A musician’s frank and candid experience on living with Crohn’s – Crohns Blog – Everyday life

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I am a 28 year-old self-employed musician, living with Crohn’s since being diagnosed at aged 10. I’ll be quite frank and candid, as this is how I would wish anyone else to be who was telling me about their experience.

To set the scene, here is a recent medical potted history…Surgery in July 2011 to remove large section of bowel and I was left with temporary ileostomy. In 2012 I had some abnormal blood results and other unusual symptoms, leading to a couple of hospital stays and an inconclusive diagnosis of abdominal TB. 2013 was a relatively smooth year. I did develop a hernia and a prolapse of my stoma, but this didn’t prevent me from starting to take on small amounts of work, though it was difficult as my job can involve some awkward physical activity. 2014 saw no improvements and some more unusual test results so my consultant has gone back to the drawing board and done a broad range of new investigations, including surgery in October 2014 to take biopsies from various places. I did opt to have my hernia replaced at the same time, which although made it a bigger procedure, meant getting three jobs done in one trip and preventing multiple surgeries! (Glass half-full and all that!) It’s now January 2015 and I am almost at the end of this plethora of investigations and will hopefully end up with a renewed positivity and plan of attack.

I play and teach the drums for my living. (I know! Of all the instruments I could have chosen as someone who will always tire more easily from physical work – I could have made a wiser career choice) My life to date and particularly in recent years can best be summed up as steady relapses with periods of stability in between but never achieving remission. In terms of everyday living, it can be very difficult for any of us to manage our disease whilst holding down a steady job. Relationships with employers can be difficult if they have no prior knowledge or experience of Crohn’s, especially as It’s not always obvious by looking at us that there is anything wrong. For me, as a freelancer, I am presented with a slightly different challenge; being predominantly my own boss, I have the added pressure of if I don’t work, I don’t get paid. Pressure and stress, as we all know can be significant contributing factors to a relapse in their own right, so this can become a bit of a vicious cycle.

In these situations, I have come to learn that ultimately, health MUST come first. It’s easier said than done and I used to be very adamant that no symptom however bad would get in the way of my normal working life… In Autumn 2010, I was experiencing some of my typical Crohn’s symptoms but I was quite busy with work and so decided I would just use some ‘quick fixes’ temporarily just to get through the busy few weeks I had in front of me. This came to a climax one Saturday evening. I had been spending the evenings of that week working on a theatre show in the orchestra pit. By the last show on the Saturday I could barely sit down from pain and I ended up going straight to hospital the next day. Long story short, It turned out I have an abscess which needed draining immediately.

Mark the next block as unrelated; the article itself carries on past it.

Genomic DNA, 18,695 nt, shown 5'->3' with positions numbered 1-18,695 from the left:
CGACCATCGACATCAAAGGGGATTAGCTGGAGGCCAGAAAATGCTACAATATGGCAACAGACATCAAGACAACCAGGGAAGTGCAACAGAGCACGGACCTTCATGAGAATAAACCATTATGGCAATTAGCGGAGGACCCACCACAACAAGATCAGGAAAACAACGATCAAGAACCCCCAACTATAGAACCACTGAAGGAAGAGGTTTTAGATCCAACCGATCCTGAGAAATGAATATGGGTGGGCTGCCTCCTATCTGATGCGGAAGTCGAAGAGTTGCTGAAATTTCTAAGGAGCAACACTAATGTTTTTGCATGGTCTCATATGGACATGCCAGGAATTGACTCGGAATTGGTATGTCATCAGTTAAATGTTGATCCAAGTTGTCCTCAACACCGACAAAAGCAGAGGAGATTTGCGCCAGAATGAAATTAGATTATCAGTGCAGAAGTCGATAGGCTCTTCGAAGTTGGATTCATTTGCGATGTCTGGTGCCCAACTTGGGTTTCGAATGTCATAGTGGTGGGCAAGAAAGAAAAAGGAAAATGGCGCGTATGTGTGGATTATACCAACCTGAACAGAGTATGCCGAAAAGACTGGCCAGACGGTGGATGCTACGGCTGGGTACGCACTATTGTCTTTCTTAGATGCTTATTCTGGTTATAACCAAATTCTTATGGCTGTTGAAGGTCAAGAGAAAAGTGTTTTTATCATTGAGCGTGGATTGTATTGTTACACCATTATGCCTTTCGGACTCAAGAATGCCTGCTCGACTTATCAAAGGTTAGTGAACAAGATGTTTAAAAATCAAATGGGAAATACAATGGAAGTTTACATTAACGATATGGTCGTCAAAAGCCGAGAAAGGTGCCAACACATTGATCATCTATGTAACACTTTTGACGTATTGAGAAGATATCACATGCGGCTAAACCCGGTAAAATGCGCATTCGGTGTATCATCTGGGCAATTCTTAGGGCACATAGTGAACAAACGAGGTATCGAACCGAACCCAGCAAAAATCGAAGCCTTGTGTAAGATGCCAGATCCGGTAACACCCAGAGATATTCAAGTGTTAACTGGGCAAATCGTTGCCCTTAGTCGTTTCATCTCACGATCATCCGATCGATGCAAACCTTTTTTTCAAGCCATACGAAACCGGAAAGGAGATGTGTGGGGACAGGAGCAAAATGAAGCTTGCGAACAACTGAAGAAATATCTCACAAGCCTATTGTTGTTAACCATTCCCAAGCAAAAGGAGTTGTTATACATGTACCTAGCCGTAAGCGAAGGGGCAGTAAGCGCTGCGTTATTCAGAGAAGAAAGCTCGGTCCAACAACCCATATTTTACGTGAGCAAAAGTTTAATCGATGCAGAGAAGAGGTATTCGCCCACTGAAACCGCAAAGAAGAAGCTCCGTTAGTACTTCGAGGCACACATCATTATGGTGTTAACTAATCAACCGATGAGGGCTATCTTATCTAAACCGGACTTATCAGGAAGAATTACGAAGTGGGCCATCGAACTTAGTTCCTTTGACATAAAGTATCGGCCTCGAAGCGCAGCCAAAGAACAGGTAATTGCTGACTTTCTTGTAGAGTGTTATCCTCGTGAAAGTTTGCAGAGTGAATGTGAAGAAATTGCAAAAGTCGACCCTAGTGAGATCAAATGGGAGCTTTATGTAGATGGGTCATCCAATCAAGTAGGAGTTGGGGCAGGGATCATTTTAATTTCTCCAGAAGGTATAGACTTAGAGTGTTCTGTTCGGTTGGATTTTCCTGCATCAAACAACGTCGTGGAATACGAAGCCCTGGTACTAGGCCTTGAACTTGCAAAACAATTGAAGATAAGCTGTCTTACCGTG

I learnt a hard lesson that giving in to work pressures ultimately led to more suffering and a prolonged time off from working. Since then I always err on the side of caution and intervene early, before my symptoms get out of hand and as a result, I have never had to back out of any work commitments since!

It was at this time that I also sought advice on benefits. If you ever find yourself facing the thought of taking time off work and are worrying about the pressure of losing salary, I urge you to speak to your IBD nurse, or even the DWP as you may well be entitled to some financial help if your relapse is forcing you to take a considerable amount of time off work.

Whilst I can thankfully say I am in a period of relative stability at the moment, I am far from being able to lead the everyday life of a typically healthy person. I do my best to maintain a positive attitude however, by remembering that not long ago, I was in hospital having surgery. I may not have achieved my ultimate goal of remission yet, but I have moved a long way towards it from where I started. Over an average week, I probably work between 15 to 20 hours a week. In addition I have all the travelling between the various schools, other teaching and gig venues. Although the number of hours I work in a week may be considerably less than most, all the travelling between my various places of work can really take its toll, even though I do all my travelling in the comfort of my own car. But I rest when I can and when I need to. I also remember that I AM working, which a lot of people with Crohn’s less fortunate than myself may not be able to do.

Now, I have just turned 28 and since my major surgery four years ago in 2011, I have still been living at home with a parent but am finally in the position where I feel confident enough, and earn enough money to move out and achieve my long-sought independence, which is another milestone on my journey towards remission in health and happiness in life!

Thanks to Adam for this Crohns blog post. Adam is a member of the forCrohns committee and created and manages the forCrohns Buddy Scheme.  Adam is a drummer for the band Funk Republic, available for weddings, barmitzvahs and more! 

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